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completed by similar investigations into the work of other large boards of education.



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A. Magnitude of the cost of the board of educationIn Philadelphia, a city of a million and a half inhabitants, the Board has under its control: 4,000 teachers, 180,000 pupils, $6,000,000 of annual expenditure, $20,000,000 invested in school property.

Twenty-one men are appointed by the Board of Judges to oversee and direct this $20,000,000 school plant. Here follows an account of their stewardship.

B. A board of twenty-one men can not transact business efficiently—They are too numerous to gather around a table and talk, and a large chamber, newspaper reporters, the necessity of rising to address the chair—all of those things result in oratory and bar the possibility of true deliberative action. The great corporations of the country are governed by small boards of directors. It is a recognized fact that business can be effectively transacted in no other way.

C. Committees are appointed to do the work of the Board -The business must be transacted, and as it can not be done by the large group, the Board is split up into committees to which the work is delegated. At present there are ten standing committees of the Philadelphia Board, two with seven members, and eight with five members each.

D. The Board recognizes the inefficiency of a large group, by dividing itself into small groups for the transaction of business. The Philadelphia Board condemns its unwieldy size thru its own committee organization.

E. This dependency of the Board upon committees is so great that almost every item of business coming before the Board is referred to a committee, and the resolutions past by the Board are almost exclusively the product of committee deliberation.

Thus during 1906, 1907, and 1908 of the 694 communica

tions received by the Board, 145 were acted on or filed, 549 were referred to committees.

During the same year, of the 1,386 resolutions past by the Board, 63 originated in the Board; 1,323 were reported from committee.

Motions“ originating in the Board” are those which are made by members of the Board and past by the Board, without the interference of any deliberative body. In Philadelphia most motions originate in committee, and those made in the Board meetings are usually referred to committees.

F. The confidence of the Board in the committees is unboundedNot only does the Board recognize the value of small deliberative bodies, by committing to them most of its work, but the judgment of the committees is usually accepted without question.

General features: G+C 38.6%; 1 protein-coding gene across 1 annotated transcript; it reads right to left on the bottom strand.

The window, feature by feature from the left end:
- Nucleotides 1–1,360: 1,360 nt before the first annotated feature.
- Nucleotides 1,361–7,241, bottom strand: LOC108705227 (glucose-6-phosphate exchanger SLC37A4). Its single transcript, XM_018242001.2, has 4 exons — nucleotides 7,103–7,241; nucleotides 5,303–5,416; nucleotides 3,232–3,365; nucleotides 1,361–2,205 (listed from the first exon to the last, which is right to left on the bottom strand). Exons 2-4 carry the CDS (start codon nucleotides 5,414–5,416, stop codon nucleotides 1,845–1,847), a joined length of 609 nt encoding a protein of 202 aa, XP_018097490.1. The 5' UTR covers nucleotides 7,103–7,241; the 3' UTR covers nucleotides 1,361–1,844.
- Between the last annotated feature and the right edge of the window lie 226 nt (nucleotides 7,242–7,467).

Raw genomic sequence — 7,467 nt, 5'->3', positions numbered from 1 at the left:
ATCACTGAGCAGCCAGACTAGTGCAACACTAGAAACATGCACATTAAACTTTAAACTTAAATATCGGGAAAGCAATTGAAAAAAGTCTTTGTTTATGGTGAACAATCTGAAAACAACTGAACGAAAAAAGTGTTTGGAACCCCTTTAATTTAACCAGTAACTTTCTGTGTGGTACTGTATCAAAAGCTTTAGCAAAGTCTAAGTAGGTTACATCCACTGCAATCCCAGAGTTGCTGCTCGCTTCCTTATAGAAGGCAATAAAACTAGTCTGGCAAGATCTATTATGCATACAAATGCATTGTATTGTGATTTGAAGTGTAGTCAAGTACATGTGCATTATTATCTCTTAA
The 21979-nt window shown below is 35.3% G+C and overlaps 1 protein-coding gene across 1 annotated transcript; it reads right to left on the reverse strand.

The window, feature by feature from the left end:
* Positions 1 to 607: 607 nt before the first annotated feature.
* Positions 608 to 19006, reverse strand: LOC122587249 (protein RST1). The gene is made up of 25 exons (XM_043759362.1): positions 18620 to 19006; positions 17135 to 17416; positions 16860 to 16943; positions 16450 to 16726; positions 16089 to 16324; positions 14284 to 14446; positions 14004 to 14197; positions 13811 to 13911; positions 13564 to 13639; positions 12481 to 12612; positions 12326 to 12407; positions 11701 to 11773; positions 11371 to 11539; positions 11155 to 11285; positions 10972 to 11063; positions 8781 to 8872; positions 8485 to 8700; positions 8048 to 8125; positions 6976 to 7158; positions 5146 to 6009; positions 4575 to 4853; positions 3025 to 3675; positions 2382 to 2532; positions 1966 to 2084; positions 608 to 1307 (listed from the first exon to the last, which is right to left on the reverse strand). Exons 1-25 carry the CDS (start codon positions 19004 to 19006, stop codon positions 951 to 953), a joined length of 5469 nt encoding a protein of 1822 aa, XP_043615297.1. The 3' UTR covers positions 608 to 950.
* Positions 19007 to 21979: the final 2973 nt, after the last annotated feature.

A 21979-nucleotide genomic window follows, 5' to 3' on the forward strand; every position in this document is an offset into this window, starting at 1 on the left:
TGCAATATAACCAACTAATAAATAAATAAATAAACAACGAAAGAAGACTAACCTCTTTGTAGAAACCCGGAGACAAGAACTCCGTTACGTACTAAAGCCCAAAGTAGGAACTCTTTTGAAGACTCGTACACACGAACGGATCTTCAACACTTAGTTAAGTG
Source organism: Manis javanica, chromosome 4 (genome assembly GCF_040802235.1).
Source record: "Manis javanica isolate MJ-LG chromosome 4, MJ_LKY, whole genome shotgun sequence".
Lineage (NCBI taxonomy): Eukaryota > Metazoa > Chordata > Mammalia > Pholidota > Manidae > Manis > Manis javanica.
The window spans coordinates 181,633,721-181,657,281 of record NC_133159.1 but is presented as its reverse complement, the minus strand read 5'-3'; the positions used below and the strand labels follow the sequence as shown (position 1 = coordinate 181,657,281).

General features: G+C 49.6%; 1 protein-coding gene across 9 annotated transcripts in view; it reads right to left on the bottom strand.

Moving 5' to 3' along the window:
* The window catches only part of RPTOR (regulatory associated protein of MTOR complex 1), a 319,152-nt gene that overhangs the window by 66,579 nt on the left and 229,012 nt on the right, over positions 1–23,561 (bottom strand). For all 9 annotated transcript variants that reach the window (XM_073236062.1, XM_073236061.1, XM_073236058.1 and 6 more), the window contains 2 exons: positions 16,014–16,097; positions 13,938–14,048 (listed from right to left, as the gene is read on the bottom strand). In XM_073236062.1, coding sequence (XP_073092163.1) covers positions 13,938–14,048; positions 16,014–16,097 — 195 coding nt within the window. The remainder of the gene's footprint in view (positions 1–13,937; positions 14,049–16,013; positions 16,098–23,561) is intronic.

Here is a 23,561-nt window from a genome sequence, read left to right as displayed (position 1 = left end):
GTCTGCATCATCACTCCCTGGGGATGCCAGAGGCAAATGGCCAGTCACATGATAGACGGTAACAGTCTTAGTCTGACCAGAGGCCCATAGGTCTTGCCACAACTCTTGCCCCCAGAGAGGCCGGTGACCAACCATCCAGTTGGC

1. During 1906, 1907, and 1908, of the 446 committee reports coming before the Board, 421 were adopted unanimously and, so far as the minutes show, without debate; 3 were referred back to committee; 3 were adopted on a division vote; 14 were debated, and 2 were rejected.

In one of these two cases the committee made a minority report which was responsible for the defeat of the majority report.

2. In addition to accepting the decisions of the committees as final, the Board, as a further testimony to its unbounded confidence in committee action, constantly suspends its rules when they conflict with committee recommendations. During the three years under consideration 438 committee reports were accepted. Of these 78 involved a suspension of rules.

3. At times, by a suspension of the rules, full power to act is vested in the committees. They are given unlimited authority, and during the time that this authority is delegated, the committees decide important matters wholly independent of the Board.

On June 11, 1907, the rules were suspended to adopt :he following: “That the clause in the By-Laws of the Board that awards of contracts shall be subject to the approval of the Board, be suspended so far as awards may be made by the Committee on Property between the meeting of the Board in June and the following September, and that the Committee have full power to award contracts during that time without further action of the Board."

This recommendation was unanimously adopted, in spite of the fact that a later meeting of the Board always is held between the June and September meetings and was held in 1907, on the 19th of July.

On July 14, 1908, the Board adopted the following resolution:

“ That the Committee on Property be authorized without further action, to award contracts and purchase sites between the meetings of the Board in July and September next.”

The following resolution from the Committee on Finance and Accounts was adopted January 8, 1907: